$16.00
  • OK now this is over the top indulgent and incredibly limited.  I doubt we will be able to restock it as a limited amount has been made available for North America.  This is an oversized hardbound slipcased book with a 44 page booklet.  It also comes with a CD plus a DVD with the album in 5.1 surround and 24 bit hi-res stereo mixes.  Finally there is a second DVD with a "making of" documentary.  Certain to be a collector's item in years to come."It’s been quite a past few years for the incredible Anathema. Honors have been bestowed upon them, they’ve released an instant classic album in “Weather Systems”, and last year they released one of the best live concert films I’ve ever seen, “Universal”. Anathema is on top of the world, and they are only getting bigger. With all of this on their shoulders, they approach the world once again with their new album, “Distant Satellites”, a fitting name for a massive album. Again, with all of their recent success creating huge expectations, can this band meet such critical reception? Needless to say, Vincent Cavanagh on vocals, Danny Cavanagh on guitar, Jamie Cavanagh on bass, John Douglas on percussion, Daniel Cardoso on drums, and Lee Douglas with her wonderful vocals were all up to the challenge.“Distant Satellites” is a very different album from “Weather Systems”, or anything else they’ve done, for that matter. It is different, yet somehow instantly familiar. It includes everything that makes them Anathema, but adds new and exciting elements to their already excellent formula. If you’ve never heard Anathema, their formula (in their last few albums, anyways) includes soaring guitars, amazingly catchy melodies, spiritual lyrics, and emotional flow both vocally and structurally. They are the masters of melody, and they remain complex and progressive even while being simple and accessible. They are truly masters of their craft.This new album, then, is no different in those terms. The melodies return in force, such as the serene beauty of “The Lost Song” parts 1-3. And, yet, there is something different here. The melodic lines are somewhat more complex, less in-your-face, and more organic. This especially shows in the song lengths, most of them being over five minutes. This allows for more growth and more progression. Indeed, then, the melodies on “Distant Satellites”, while not being as instantly lovable or recognizable, are certainly more difficult and possibly will have a longer “shelf life” in my mind. Yes, the orchestrations seem to be lower key, as well, allowing the vocalists to express themselves more personally then ever.There are other improvements, too. I feel that the musicianship is more fervent and on a higher plateau of difficulty than Anathema has tried. Drummer John Douglas, especially, plays amazingly well from start to finish, accenting the music with awesome pounding and fills. The rest of the band are at their peak, too, with Vincent and Lee being especially great with emotional and meaningful vocal performances.“Distant Satellites” is different in more meaningful ways, too. Utilizing post-rock/metal structures is nothing new for Anathema, but they really do perfect them here, as on “Dusk”, a dark, climactic song. Yet, there is a sense of continuity between tracks, too. This is obviously the case between the three parts of “The Lost Song”, but it’s also apparent throughout the album, as if Anathema is telling us a story, convincing us of our true selves and our connection with the universe and with each other.This album is wonderful in the first half, but my excitement reached new heights in the second half. Anathema has taken it upon themselves to change things up a bit. They wanted to progress their sound, but make it all seem so natural. So, in the second half, the album climaxes with one of the best songs, simply called “Anathema”. But then, we are thrown for a loop somewhat, as “You’re Not Alone” features a hefty portion of electronic vibe. It’s great, but the best is still to come.Next, “Firelight”, a darkly ethereal instrumental track that is completely electronic, is thrust upon us, and is followed up by what may possibly be the best song Anathema has ever produced, “Distant Satellites”. This track combines everything that has ever made Anathema great: soaring melodies, climactic structure, gentle spirituality, amazing vocals, and now an electronic beat that is both complex and catchy. Vibrant, mesmerizing, and pure, this track elates me every time I hear it. It takes this album, and my heart, to new heights. The album finishes with a gentle ballad that just seems so fitting, yet it still has the strong electronic influence.So, is “Distant Satellites” a winner? In every way! Is it their best album? I don’t know; it has the potential, but it might take time, just like “Weather Systems” did. What I can tell you is that this new album is more mature, more progressive, more interesting and eclectic, and less formulaic then anything Anathema has crafted yet. It does sacrifice some accessibility and some instant likability for these things, but I respect their decision massively, and I fully expect to see “Distant Satellites” at the tops of many lists at the end of 2014." - Progulator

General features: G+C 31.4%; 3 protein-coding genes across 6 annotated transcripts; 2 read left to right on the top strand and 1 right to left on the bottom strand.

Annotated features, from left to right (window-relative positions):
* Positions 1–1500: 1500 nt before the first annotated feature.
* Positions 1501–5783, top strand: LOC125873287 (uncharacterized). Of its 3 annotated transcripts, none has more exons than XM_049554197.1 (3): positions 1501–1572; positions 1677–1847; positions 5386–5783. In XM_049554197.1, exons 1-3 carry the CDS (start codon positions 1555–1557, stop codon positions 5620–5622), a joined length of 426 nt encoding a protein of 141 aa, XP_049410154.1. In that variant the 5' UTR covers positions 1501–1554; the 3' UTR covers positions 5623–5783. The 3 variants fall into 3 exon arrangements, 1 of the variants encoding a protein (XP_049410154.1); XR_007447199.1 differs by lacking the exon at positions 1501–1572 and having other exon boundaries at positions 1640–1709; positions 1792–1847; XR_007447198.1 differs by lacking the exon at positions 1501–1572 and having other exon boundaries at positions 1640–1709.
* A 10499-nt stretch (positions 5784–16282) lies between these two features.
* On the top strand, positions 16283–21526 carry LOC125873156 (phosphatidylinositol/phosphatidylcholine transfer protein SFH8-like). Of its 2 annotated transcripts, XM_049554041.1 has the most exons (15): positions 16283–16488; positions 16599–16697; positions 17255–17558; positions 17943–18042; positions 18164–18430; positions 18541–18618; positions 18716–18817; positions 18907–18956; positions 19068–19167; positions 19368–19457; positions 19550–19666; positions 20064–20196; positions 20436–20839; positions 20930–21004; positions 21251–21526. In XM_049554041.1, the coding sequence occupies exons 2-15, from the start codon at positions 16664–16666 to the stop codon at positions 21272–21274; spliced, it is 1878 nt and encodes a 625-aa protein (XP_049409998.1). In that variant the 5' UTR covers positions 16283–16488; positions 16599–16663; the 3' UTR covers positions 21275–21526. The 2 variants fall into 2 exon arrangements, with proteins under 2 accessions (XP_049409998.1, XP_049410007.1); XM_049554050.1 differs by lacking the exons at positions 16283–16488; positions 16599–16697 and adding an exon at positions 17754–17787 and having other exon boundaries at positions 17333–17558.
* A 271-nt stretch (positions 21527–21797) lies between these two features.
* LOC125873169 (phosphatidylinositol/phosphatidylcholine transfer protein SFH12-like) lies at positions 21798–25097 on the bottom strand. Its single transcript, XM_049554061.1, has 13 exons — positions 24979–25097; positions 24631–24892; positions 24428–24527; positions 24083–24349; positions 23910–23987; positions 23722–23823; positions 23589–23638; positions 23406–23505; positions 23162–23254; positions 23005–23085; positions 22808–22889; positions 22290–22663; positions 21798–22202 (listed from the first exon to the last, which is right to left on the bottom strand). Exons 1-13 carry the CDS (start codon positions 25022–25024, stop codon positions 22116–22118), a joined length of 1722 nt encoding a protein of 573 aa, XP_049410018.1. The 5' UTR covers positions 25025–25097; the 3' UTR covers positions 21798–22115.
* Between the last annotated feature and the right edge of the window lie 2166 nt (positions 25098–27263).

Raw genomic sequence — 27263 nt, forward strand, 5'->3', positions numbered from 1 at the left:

$70.00
  • HOLY %&@#!!! This disc is a total monster. Biomechanical is a UK-based band led by vocalist John K. (late of Balance Of Power). Imagine a mix of Nevermore, Judas Priest and Queensryche with an added subtle touch of technicality - a highly listenable trash/power blend. This is massive sounding music designed to penetrate and clear out all the cobwebs in your skull.
    $6.00
  • Glass Hammer get all existential on us...Perilous is the new band's new concept album about a man dealing with grand scale issues like mortality.  A bit of a downer but like all Glass Hammer projects there is a ray of sunshine at the end.  Glass Hammer is fronted by Jon Davison who was plucked away by the remaining members of Yes for current tours and cruises.  He remains a member of GH as well.  Naturally with the voice of a Jon Anderson sound alike, the music bears remarkable similarity to Yes.  Some of Fred Schendel's piano work reminds a bit of Going For The One.  When Fred is hammering away on the organ the music takes on a Kansas quality.  So essentially not much has changed.  Glass Hammer's sound has pretty much evolved into a Yes/Kansas hybrid over the past decade and there it remains.
    $13.00
  • "With this, their fourth album, SANDSTONE give the fans a perfectly prepared album which will make not only fans of progged metal structures happy, but also those who prefer fisty, hard compositions. The cleverly designed mixture of Power and Progressive elements, with a large dose of melody, attracts comparison with the greats of the scene, such as Fates Warning, Queensryche, Pagan's Mind, Symphony X or Vanden Plas - and also convinced ex-Judas Priest singer Tim 'Ripper' Owens to add some guest vocals!"
    $13.00
  • "Chastain offered up a unique brand of progressive metal, combining his over the top guitar playing with Leather's unique vocal sound at a time when Shrapnel was enjoying success with then-new label mates and fellow guitar heroes Paul Gilbert, Vinnie Moore, and Tony MacAlpine.There has been a resurgent interest in musician-oriented records and the early shred scene. The re mastered Ruler of The Wasteland is one of those seminal records that helped to shape the emerging progressive metal movement." Comes with 2 bonus tracks.
    $16.00
  • This is another one of those classic Renaissance radio broadcasts that tape traders have circulated for years.  It gets an "official" release courtesy of Purple Pyramid.  It was recorded on the Turn Of The Cards tour at the Academy Of Music in NYC on May 17, 1974.  If you are fan and you don't have a cassette squirrelled away somewhere you need to own it.
    $17.00